We all search for a magic bullet that will grant you exceptional health and happiness. Our lives are a patchwork quilt of a dozen different components, all of which contribute to our overall wellness. Incorporating things like a healthy diet and moderate exercise into our lives has long been the gold standard for increasing wellness, but what if there's still a piece missing?
All the kale in the world can't compensate for the lack of gratitude and general positivity in your life. As we near Thanksgiving, let's take a look at the less-discussed aspect of giving thanks: the benefits it has to your health and wellbeing.
In-depth studies of the effects of gratitude are a relatively new development, although the general research of the concept is decades old.
One Harvard study found that people who made an effort to express gratitude found increased not only happiness but also better physical health. Participants were tasked with focusing on either the negative or positive aspects of their lives, and researchers saw markedly higher happiness scores in those who concentrated on the positive. Moreover, participants were encouraged to deliver letters of gratitude to people from their past, and the resulting happiness effects lasted, on average, more than a month1.
This data echoes the results from similar studies over the years. While proving a causal link between giving thanks and being happy is not possible right now, the evidence certainly seems to point in that direction. So what might be the reasoning behind this phenomenon?
Happiness is an inexact metric. Physical fitness, on the other hand, is not. There are lots of ways to measure improving or declining health, all of them reliable and tangible. So when we see strong correlations between gratitude and health, they're harder to dispute.
But why do we see better health in people who give thanks? Why is it that focusing on the positive in your life seems to be connected to better physical and mental health? It's not just a correlation, either. The Harvard study we mentioned previously saw an improvement in the physical health of participants who practiced gratitude.
Part of the key may be in peace of mind. Some studies have found a link between grateful attitudes and better rest. Improved quality of sleep might be because putting yourself in a positive mindset reduces stress and anxiety, which are two significant contributors to sleep problems2.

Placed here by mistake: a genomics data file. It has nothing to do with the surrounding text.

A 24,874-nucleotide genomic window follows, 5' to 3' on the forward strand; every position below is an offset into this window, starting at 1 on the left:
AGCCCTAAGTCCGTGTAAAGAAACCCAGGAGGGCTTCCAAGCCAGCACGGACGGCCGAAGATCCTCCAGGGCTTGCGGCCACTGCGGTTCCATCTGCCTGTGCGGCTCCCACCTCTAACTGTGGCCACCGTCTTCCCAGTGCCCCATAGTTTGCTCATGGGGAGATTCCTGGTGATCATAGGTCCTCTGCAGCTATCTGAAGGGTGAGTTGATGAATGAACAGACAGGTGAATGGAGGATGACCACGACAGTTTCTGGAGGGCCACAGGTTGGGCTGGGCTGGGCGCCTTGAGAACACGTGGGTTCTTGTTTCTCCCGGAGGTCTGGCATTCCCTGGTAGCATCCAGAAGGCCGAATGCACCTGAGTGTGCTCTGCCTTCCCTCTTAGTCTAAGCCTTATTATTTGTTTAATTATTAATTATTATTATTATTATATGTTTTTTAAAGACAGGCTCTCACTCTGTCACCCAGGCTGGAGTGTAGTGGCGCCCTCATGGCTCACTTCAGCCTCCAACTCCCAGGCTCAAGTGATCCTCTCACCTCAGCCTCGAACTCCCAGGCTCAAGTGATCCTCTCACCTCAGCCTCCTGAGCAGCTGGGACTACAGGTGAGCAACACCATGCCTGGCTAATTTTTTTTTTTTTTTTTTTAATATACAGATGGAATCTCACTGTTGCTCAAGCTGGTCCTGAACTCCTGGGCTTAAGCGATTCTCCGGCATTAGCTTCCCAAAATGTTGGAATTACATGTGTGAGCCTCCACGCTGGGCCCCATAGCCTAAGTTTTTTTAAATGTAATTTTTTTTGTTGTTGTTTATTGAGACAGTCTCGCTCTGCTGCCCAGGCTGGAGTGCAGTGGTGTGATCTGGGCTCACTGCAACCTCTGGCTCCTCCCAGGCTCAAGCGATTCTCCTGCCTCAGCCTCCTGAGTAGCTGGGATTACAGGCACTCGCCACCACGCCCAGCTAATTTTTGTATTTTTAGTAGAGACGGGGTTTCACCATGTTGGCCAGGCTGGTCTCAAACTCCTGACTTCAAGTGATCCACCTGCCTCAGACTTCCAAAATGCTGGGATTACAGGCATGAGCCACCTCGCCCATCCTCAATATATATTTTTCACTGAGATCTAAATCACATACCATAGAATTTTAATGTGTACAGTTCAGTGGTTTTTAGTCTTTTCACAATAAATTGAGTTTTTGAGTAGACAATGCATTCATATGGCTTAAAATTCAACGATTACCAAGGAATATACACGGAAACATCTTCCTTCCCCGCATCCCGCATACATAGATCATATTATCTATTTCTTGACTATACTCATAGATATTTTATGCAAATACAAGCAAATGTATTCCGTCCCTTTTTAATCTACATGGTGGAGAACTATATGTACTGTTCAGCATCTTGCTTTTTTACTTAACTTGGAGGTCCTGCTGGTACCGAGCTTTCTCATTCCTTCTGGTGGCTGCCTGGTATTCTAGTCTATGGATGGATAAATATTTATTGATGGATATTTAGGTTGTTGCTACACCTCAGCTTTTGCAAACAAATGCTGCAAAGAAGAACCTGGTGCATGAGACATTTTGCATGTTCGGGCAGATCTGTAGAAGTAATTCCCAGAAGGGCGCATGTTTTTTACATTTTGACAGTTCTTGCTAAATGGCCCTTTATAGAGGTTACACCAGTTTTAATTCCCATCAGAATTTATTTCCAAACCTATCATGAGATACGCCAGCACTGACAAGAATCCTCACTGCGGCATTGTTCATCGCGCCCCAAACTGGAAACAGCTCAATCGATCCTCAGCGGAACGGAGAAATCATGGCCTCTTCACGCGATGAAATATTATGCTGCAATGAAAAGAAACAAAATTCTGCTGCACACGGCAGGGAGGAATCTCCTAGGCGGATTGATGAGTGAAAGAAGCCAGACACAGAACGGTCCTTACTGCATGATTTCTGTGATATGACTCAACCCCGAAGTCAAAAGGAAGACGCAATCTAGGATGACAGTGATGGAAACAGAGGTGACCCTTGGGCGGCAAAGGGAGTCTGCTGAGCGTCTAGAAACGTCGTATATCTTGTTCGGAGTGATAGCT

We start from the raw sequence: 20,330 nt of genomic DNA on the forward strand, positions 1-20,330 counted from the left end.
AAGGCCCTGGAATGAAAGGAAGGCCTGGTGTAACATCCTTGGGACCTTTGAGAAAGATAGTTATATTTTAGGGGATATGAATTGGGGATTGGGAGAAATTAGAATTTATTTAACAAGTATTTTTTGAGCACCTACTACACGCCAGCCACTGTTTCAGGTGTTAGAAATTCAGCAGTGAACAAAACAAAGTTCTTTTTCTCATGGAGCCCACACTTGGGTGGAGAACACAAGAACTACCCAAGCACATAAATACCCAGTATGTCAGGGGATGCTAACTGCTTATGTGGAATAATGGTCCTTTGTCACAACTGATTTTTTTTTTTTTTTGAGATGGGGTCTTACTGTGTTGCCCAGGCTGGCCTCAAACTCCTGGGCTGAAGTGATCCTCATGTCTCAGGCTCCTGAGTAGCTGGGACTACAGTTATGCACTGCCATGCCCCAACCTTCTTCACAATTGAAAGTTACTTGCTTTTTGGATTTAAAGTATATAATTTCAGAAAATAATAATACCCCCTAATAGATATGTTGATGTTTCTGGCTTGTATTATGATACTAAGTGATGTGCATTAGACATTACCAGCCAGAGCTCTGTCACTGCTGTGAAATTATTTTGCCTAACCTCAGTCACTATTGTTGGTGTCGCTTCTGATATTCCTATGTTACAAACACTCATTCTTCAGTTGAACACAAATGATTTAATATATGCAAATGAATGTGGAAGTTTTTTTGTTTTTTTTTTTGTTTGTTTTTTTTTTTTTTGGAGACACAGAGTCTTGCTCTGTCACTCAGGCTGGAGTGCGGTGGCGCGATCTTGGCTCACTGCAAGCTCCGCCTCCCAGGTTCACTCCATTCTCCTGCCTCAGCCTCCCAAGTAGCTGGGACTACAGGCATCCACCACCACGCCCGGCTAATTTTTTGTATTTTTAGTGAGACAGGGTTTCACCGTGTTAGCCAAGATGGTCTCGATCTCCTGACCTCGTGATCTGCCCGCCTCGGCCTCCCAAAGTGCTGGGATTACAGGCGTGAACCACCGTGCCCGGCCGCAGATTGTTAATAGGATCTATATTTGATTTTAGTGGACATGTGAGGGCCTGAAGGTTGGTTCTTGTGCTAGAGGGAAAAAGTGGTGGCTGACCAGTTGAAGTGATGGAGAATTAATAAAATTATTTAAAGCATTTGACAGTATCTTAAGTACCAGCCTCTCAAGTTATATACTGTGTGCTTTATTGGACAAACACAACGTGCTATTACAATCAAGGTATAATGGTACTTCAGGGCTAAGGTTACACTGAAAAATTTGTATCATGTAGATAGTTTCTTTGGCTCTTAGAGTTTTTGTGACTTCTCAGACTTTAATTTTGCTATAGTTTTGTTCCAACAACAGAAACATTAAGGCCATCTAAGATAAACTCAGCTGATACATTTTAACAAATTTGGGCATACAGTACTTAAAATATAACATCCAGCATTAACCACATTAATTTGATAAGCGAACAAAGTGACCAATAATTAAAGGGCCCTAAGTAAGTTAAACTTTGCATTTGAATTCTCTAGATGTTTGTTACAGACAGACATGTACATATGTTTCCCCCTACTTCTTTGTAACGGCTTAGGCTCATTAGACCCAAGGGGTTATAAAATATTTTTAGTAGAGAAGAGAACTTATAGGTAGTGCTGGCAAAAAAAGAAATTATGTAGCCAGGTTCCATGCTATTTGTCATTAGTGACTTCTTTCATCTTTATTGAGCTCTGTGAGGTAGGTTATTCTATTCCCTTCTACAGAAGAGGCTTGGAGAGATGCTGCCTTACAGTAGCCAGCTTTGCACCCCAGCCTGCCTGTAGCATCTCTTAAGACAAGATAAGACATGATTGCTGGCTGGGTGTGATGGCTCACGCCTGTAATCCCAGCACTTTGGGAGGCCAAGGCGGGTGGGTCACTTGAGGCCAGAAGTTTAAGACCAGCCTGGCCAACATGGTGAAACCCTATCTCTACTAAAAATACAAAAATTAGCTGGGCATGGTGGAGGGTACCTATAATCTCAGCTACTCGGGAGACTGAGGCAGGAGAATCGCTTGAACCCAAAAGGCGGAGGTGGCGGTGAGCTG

Positive thinking is one piece of the puzzle of overall wellness. Expressing gratitude, whether through interpersonal connections or introspection, seems to be part of a domino effect on your wellness. Making a conscious effort for grateful appreciation puts you in a positive state of mind, which reduces anxiety and helps combat stress.
Training your brain to be more grateful can also lessen the impact of losses, be they material or personal. When you've trained yourself to be thankful for what you have, you're less attached to material objects. The absence or loss of the flashy car or a McMansion doesn't have the same detrimental effects they might have otherwise. Gratitude is almost like a shield, protecting your mental health from a lot of the stressors of the present day.
Most studies on the effects of gratitude have focused exclusively on adult subjects. Studies on the relationship between gratitude and happiness in children and adolescents are less common, and their results are more inconsistent. While one study from the Journal of School Psychology found that school-aged children appeared to enjoy the same benefits of gratitude as adults, other studies have shown no correlation between gratitude and happiness in adolescents3.
The mixed results found in children versus the more consistent results found in adults may signal a link between beneficial gratitude and emotional maturity. Adults have fully formed brains and are better able to make these kinds of connections. That isn't to say that children can't or shouldn't be grateful, just that the personal benefits of gratitude seem to be most effective in adults. Establishing habits of showing appreciation for and returning kindness as an adolescent only makes it easier to practice gratitude later in life.
When we talk about the personal benefits of appreciation, it can be easy to feel a little bit guilty. From an early age, we hear that expressing gratitude should be a selfless act, done solely for the benefit of others. Don't let this negativity disrupt your day or your appreciation. The personal benefits to your health and happiness that come with gratitude don't negate the good it does for those around you.
Getting in touch with your grateful appreciation can have a net positive effect on your relationships with others. Multiple studies, including one from the Universities of North Carolina at Chapel Hill, UCSB, and UCLA, have shown that expressing gratitude can strengthen romantic relationships4. The same is true of all other relationships, familiar and platonic. Giving thanks is healthy for you, yes, but it is also healthful for the people around you.
So don't let the gratitude stop after the turkey dinner. Use this Thanksgiving as a springboard to launch your new mindset of gratitude, happiness, and health.
(1) Harvard HEALTHbeat (2019) Giving Thanks Can Make You Happier
(2) Wood A, Joseph S, Lloyd J, Atkins S (2008 Sept) Gratitude influences sleep through the mechanism of pre-sleep cognitions
(3) Froh J, Sefick W, Emmons R (2007 March) Counting blessings in early adolescents: An experimental study of gratitude and subjective well-being
(4) Algoe S, Gable S, Maisel N (2010) It’s the little things: Everyday gratitude as a booster shot for romantic relationships